If you are interested in becoming a member of Active Minds, you can find out more about the group and how to participate by following their Facebook page.

If you are struggling with your mental health, you can make an appointment, without any fee, to see certified mental health counselors at the UWF Health and Wellness Center. You may contact them by calling (850) 474-2172 or by visiting Building 960.

If you are having suicidal thoughts and need to speak to someone immediately, the National Suicide Prevention hotline is (800) 273-TALK (8255).

Seeds of Hope Walk to bring awareness to suicide victims and prevention

active minds logoIqueena Hollis

Staff Writer

The annual Seeds of Hope 5k Walk will take place in Pensacola on Saturday, Nov. 21, to bring awareness and support to the local community about suicide victims and prevention.

The event will run from 8 a.m. to noon and will begin and end downtown at Seville Quarter, 130 E. Government Street. There is no fee for UWF students and volunteers, but for outside community members, tickets may be purchased online for $15.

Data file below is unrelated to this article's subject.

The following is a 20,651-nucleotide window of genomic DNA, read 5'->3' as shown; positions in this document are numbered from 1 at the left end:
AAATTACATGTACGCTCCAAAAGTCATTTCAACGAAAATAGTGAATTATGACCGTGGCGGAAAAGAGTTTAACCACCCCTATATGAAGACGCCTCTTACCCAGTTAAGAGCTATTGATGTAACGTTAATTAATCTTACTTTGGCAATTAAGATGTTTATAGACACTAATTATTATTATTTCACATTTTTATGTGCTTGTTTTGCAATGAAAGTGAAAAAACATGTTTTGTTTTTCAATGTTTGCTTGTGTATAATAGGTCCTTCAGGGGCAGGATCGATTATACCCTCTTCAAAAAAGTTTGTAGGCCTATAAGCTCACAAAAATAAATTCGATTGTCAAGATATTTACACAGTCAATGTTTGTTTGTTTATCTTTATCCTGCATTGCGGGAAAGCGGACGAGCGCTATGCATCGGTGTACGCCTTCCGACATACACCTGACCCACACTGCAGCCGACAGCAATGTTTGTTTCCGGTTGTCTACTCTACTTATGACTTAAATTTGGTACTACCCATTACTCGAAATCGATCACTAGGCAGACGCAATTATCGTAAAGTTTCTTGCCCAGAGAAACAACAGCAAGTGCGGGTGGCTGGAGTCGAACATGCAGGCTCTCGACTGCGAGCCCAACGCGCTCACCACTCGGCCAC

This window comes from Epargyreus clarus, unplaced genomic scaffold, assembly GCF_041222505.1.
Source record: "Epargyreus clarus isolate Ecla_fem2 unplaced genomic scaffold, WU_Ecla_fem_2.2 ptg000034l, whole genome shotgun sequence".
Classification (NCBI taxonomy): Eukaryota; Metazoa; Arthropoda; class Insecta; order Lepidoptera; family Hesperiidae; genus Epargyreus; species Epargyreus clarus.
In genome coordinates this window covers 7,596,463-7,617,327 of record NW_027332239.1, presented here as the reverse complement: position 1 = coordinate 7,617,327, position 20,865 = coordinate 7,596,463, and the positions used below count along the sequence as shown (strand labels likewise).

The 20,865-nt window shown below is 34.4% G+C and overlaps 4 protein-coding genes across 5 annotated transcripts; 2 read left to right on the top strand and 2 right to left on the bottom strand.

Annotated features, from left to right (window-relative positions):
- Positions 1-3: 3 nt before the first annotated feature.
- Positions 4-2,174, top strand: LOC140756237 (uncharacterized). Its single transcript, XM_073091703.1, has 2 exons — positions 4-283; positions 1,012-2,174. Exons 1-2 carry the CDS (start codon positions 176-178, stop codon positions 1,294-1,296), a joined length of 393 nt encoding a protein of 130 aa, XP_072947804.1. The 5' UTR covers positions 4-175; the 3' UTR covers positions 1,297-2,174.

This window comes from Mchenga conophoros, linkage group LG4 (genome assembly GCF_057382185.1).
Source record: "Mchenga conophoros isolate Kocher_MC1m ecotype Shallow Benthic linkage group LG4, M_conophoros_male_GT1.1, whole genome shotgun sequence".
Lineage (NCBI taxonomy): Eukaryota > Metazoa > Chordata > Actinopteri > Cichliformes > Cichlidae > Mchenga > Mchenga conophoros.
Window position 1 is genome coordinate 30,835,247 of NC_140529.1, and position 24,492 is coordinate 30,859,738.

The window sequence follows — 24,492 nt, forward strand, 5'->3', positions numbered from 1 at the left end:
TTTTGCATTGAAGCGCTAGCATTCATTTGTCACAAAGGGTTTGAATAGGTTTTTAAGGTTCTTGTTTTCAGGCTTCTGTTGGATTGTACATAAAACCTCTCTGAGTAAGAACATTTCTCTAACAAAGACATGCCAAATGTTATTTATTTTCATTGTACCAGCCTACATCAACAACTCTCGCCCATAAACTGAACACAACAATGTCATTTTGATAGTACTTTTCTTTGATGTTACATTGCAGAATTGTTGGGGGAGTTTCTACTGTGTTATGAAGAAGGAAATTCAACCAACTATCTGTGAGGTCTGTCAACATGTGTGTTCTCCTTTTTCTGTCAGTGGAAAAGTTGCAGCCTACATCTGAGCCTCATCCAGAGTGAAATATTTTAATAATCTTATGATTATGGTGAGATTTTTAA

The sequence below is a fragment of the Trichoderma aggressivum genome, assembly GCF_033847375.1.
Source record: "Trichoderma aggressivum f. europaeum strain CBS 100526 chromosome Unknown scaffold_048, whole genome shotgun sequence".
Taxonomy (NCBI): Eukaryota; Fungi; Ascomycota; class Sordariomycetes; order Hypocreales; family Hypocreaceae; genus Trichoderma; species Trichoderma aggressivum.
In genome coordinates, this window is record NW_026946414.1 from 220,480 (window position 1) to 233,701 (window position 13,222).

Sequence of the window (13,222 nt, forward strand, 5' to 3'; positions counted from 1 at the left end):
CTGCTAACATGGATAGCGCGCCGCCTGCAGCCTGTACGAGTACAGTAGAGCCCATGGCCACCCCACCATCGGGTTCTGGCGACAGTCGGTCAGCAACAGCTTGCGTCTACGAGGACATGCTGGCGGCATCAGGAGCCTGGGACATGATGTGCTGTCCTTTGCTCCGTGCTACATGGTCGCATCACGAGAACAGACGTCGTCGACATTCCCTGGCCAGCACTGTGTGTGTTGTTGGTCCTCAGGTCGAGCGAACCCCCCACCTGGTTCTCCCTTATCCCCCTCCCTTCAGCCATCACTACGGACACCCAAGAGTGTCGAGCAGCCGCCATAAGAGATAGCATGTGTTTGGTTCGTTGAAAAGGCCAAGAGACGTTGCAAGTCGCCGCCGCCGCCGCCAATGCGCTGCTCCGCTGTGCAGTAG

Each year, this 5k walk is held in remembrance of the people who have committed suicide, those affected by the deaths of loved ones and the people who may have contemplated or attempted suicide.

“Seeds of Hope is our annual 5k walk that brings the community together for a day of remembrance,” said Amber Johnston, secretary of UWF Active Minds. “We want to raise awareness that there is hope for those struggling with these thoughts; to show them that they are not alone in this battle and that they are surrounded by support and tools to help them survive.”

Light refreshments will be served, and participants who registered for the event before Oct. 20 will be given T-shirts that list the names of suicide victims.

For more information on the UWF Active Minds, visit their Facebook Page, or the Counseling and Psychological Services website. For information on the 5k, contact Jessica Mager, the event organizer, at jrm88@students.uwf.edu.